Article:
Jane and Deke Coulter, owners.
2612 Cornwallis Avenue
Built in 1925, this estate sits on nearly two acres of property once known as Mountain Park. The current owners began an extensive renovation in 2010 to modernize it for an active family while preserving many of the original features, including wood-lined archways, a great room, a formal dining room, a stairway with wrought-iron spindles and original wood beams. At the base of these beams, 10 faces have been carved. Reportedly, the original carpenters carved their own likenesses in these gargoyle-like characters. Newer features include a custom-designed kitchen and a two-sided fireplace, a part of both the sun porch and outside patio. Local painters furnish the home with antiques and art. The master bedroom and balcony overlook the restored gardens and the water fountain that once stood on the original Mountain Park Amusement Grounds in the 1900s. The property also includes a tennis court, pool, pool house, gazebo and a contemporary garden shelter designed by the previous owner. Open for the first time.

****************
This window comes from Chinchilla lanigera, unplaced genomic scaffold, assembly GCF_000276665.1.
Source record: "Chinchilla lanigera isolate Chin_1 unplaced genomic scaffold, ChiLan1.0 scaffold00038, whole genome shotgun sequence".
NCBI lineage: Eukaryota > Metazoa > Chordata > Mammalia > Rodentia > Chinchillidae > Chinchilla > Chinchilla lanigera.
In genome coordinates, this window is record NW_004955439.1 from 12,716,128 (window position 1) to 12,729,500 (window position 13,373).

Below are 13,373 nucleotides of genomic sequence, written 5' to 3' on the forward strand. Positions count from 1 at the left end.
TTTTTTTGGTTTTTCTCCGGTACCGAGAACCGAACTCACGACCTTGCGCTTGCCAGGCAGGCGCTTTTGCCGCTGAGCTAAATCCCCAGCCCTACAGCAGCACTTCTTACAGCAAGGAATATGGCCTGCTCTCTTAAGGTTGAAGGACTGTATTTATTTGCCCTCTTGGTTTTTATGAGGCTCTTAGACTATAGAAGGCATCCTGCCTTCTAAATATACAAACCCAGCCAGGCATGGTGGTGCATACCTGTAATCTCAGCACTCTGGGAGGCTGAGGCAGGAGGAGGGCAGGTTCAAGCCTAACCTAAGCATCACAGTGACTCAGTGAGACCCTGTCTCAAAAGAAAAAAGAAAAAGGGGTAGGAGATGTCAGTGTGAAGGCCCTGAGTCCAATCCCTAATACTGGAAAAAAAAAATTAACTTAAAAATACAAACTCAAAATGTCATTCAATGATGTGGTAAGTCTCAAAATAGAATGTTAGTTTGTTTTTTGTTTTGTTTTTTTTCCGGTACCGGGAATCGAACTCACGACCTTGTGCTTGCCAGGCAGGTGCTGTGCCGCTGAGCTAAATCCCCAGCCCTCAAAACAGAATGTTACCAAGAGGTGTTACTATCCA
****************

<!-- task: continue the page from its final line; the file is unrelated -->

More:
Tom and Whittney Dunkenberger, owners.
3115 Somerset Street
This 50-year-old home is a neoclassical villa that sits slightly elevated from the street. The unique architecture of its Doric portico entrance flows through a sunken living room to a matching rear Doric portico, opening onto a stonefish pond designed by Stanley Abbott, who designed the Blue Ridge Parkway. The foyer and living room feature 11-foot ceilings, hardwood parquet floors and a raised-panel marble fireplace. The art and furnishings are a comfortable mix of traditional and contemporary. A recently- remodeled kitchen opens onto a terraced garden, with border gardens featuring spring bulbs and blooms, boxwoods and carpet roses. An espaliered pear tree climbs on a curved stone wall enclosing one side of the garden. Beyond the garden gate is the owners’ “experimenting” and cutting garden. This home is open for the second time, previously in 1977, and now by the former owners’ daughter and her husband.